Sex Ed Sucks in Mississippi

Today, The Atlantic published a fascinating report on the despicable state of sex ed in Mississippi. The piece, by Andy Kopsa, outlines the obstacles facing sex ed advocates in a state that is famously the most religious in the nation, and also has the highest teen birth rate in the country. According to The U.S. Centers for Disease Control and Prevention, 58% of high school-aged students in Mississippi have had sex, and 35% did not use protection. These statistics make a lot of sense, considering the fact that Mississippi public schools have only recently been required to provide sex ed. Last year, Mississippi passed House Bill 999, which mandated sex ed in public high schools. However, many sex ed advocates consider this bill a hollow victory. House Bill 999 implements a program of abstinence-based sex ed. While school districts can choose to teach abstinence-plus curriculums, which teach abstinence but also explain how to use contraception, many school districts in Mississippi are holding fast to abstinence-only curriculums. Additionally, according to the American Congress of Obstetricians and Gynecologists, "A nine-year, $8-million evaluation of federally funded abstinence-only-until-marriage programs found that these programs have no beneficial impact on young people's sexual behavior."

Even the Mississippi school districts that have chosen to pursue abstinence-plus curriculums are facing some major legislative impediments. House Bill 999 restricts any publically funded sex ed curriculum from demonstrating proper condom use. Furthermore, the Board of Education is not required by law to work with the Board of Health in producing sex ed curriculum. Therefore, according to Kopsa, “non-health professionals have worked in a vacuum,” ultimately approving programs that feature erroneous statistics on HIV and contraception. As if Mississippi high schoolers aren’t being lied to enough, Kopsa continues, “HB 999 also allows a school to teach that homosexuality is prohibited by a section of the state legal code titled Unnatural Intercourse, which lists ‘crime against nature, with mankind or beast’ as a Class I felony punishable by up to 10 years in prison.”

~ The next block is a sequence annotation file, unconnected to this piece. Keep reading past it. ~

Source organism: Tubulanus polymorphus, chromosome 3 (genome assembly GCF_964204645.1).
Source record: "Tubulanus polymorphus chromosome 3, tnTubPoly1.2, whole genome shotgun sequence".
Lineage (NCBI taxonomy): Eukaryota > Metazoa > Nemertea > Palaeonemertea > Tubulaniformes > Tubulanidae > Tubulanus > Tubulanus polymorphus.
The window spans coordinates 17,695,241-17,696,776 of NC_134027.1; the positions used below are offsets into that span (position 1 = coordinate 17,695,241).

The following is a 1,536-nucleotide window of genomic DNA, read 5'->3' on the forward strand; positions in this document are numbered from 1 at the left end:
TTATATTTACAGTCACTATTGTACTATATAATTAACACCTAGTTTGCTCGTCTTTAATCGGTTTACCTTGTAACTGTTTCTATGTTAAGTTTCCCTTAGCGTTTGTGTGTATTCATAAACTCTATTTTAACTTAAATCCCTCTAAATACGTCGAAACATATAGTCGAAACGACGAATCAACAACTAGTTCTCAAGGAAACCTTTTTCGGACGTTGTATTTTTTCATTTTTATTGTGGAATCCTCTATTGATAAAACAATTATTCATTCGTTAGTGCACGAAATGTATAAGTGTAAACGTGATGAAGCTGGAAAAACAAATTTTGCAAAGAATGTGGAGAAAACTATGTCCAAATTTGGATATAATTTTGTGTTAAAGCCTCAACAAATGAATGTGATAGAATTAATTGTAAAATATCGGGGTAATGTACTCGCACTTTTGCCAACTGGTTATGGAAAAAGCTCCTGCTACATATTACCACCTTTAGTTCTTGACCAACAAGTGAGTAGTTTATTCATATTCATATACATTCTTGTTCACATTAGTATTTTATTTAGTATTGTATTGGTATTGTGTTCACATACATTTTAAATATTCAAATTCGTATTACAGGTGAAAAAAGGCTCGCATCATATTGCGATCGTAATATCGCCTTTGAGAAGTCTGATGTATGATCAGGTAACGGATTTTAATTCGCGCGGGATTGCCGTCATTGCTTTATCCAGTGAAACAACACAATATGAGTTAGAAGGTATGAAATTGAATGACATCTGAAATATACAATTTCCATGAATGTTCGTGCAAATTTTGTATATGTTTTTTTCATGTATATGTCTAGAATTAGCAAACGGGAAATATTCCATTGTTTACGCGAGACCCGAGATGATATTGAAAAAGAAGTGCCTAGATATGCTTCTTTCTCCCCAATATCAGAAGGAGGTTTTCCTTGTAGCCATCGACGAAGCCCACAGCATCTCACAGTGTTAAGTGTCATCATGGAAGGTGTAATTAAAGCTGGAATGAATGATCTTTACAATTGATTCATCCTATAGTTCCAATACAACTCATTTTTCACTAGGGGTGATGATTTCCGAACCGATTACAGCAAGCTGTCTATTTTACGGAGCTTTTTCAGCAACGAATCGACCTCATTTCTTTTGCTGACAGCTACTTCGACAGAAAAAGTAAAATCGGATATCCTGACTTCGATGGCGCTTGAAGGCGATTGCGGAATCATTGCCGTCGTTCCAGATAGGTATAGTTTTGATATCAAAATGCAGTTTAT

While House Bill 999 was supposed to be a landmark law in Mississippi, it appears to have ultimately ushered in more of the same. Taxpayers are now funding abstinence-only curriculums that aren't changing anything. Meanwhile, teens are being robbed of contraceptive information that could actually prevent unprotected sex and teen pregnancy. It’s a depressing phenomenon, and one that unfortunately isn’t specific to Mississippi alone.  

Via The Atlantic, Images Via Flickr, Feministe, and The Atlantic

 
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